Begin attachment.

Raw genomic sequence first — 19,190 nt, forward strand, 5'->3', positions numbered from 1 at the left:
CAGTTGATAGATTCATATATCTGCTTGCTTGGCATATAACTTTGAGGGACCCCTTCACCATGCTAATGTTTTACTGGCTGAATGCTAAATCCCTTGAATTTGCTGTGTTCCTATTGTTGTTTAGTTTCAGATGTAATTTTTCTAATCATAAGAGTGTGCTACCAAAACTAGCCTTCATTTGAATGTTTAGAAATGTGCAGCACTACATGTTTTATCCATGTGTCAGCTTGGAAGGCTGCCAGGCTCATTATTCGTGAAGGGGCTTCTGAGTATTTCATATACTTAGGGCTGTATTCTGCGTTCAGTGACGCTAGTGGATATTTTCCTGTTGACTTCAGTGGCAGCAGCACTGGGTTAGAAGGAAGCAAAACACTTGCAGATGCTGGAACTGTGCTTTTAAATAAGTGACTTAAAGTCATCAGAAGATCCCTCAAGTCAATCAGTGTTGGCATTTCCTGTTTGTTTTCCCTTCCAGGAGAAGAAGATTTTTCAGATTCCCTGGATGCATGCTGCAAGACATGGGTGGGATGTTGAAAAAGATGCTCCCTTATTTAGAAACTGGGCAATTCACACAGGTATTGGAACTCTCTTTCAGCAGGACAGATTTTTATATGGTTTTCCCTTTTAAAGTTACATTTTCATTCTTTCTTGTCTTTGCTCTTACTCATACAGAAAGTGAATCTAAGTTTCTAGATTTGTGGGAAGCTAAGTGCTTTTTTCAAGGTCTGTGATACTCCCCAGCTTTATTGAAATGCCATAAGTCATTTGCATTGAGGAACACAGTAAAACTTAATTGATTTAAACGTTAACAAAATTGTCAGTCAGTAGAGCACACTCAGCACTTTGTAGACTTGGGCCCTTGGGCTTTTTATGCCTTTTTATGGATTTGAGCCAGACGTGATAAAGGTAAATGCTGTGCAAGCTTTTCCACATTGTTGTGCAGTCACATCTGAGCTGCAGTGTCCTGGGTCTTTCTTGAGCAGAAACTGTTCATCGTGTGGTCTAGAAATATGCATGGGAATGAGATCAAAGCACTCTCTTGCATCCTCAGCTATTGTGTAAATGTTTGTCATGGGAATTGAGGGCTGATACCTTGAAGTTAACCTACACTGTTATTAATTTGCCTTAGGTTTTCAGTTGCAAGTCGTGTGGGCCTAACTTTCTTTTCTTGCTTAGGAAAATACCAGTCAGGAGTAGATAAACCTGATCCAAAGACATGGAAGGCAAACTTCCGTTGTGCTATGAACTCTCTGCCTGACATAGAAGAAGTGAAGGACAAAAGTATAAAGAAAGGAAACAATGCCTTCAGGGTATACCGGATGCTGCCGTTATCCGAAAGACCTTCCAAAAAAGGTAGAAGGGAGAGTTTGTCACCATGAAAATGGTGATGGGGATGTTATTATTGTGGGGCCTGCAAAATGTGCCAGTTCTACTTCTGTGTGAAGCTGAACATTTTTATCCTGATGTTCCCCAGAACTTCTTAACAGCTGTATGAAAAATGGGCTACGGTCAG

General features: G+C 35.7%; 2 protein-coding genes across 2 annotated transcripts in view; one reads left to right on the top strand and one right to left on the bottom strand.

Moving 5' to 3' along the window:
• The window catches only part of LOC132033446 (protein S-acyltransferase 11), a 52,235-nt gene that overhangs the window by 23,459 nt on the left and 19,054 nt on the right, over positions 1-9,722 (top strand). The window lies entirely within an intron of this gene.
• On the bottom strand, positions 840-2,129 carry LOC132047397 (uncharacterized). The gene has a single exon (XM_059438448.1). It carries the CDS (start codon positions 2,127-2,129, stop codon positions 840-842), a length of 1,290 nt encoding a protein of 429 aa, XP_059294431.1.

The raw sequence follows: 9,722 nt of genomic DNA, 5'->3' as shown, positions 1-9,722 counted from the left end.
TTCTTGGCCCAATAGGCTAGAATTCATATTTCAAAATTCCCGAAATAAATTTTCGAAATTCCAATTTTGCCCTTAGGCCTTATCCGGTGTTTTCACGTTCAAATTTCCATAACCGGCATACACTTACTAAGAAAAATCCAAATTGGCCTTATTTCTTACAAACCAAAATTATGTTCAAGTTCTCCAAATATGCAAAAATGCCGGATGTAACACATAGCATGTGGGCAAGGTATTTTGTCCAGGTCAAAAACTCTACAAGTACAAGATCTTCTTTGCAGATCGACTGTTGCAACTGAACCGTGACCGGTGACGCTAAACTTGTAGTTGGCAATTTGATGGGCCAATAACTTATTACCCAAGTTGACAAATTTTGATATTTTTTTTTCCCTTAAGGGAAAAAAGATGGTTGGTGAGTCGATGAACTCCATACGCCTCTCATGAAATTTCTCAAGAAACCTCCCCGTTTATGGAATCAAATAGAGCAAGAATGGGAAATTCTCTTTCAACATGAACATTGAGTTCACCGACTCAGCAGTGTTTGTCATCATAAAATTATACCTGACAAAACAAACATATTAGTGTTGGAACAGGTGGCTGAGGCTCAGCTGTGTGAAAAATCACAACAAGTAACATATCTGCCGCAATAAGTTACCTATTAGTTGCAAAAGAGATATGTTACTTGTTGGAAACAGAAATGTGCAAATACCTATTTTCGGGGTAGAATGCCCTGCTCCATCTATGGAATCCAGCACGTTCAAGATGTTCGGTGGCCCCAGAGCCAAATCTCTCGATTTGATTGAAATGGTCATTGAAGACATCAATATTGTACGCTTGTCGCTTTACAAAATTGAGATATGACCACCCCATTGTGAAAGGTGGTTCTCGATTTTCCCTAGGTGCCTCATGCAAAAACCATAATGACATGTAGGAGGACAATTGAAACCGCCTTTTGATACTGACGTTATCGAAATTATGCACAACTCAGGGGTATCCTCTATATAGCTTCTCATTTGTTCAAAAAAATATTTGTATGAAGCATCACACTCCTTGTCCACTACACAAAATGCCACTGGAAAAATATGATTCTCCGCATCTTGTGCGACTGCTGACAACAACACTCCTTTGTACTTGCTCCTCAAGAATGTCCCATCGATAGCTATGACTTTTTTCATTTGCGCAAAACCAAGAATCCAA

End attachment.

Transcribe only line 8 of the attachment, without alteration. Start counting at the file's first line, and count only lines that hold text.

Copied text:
TTCTTGGCCCAATAGGCTAGAATTCATATTTCAAAATTCCCGAAATAAATTTTCGAAATTCCAATTTTGCCCTTAGGCCTTATCCGGTGTTTTCACGTTCAAATTTCCATAACCGGCATACACTTACTAAGAAAAATCCAAATTGGCCTTATTTCTTACAAACCAAAATTATGTTCAAGTTCTCCAAATATGCAAAAATGCCGGATGTAACACATAGCATGTGGGCAAGGTATTTTGTCCAGGTCAAAAACTCTACAAGTACAAGATCTTCTTTGCAGATCGACTGTTGCAACTGAACCGTGACCGGTGACGCTAAACTTGTAGTTGGCAATTTGATGGGCCAATAACTTATTACCCAAGTTGACAAATTTTGATATTTTTTTTTCCCTTAAGGGAAAAAAGATGGTTGGTGAGTCGATGAACTCCATACGCCTCTCATGAAATTTCTCAAGAAACCTCCCCGTTTATGGAATCAAATAGAGCAAGAATGGGAAATTCTCTTTCAACATGAACATTGAGTTCACCGACTCAGCAGTGTTTGTCATCATAAAATTATACCTGACAAAACAAACATATTAGTGTTGGAACAGGTGGCTGAGGCTCAGCTGTGTGAAAAATCACAACAAGTAACATATCTGCCGCAATAAGTTACCTATTAGTTGCAAAAGAGATATGTTACTTGTTGGAAACAGAAATGTGCAAATACCTATTTTCGGGGTAGAATGCCCTGCTCCATCTATGGAATCCAGCACGTTCAAGATGTTCGGTGGCCCCAGAGCCAAATCTCTCGATTTGATTGAAATGGTCATTGAAGACATCAATATTGTACGCTTGTCGCTTTACAAAATTGAGATATGACCACCCCATTGTGAAAGGTGGTTCTCGATTTTCCCTAGGTGCCTCATGCAAAAACCATAATGACATGTAGGAGGACAATTGAAACCGCCTTTTGATACTGACGTTATCGAAATTATGCACAACTCAGGGGTATCCTCTATATAGCTTCTCATTTGTTCAAAAAAATATTTGTATGAAGCATCACACTCCTTGTCCACTACACAAAATGCCACTGGAAAAATATGATTCTCCGCATCTTGTGCGACTGCTGACAACAACACTCCTTTGTACTTGCTCCTCAAGAATGTCCCATCGATAGCTATGACTTTTTTCATTTGCGCAAAACCAAGAATCCAA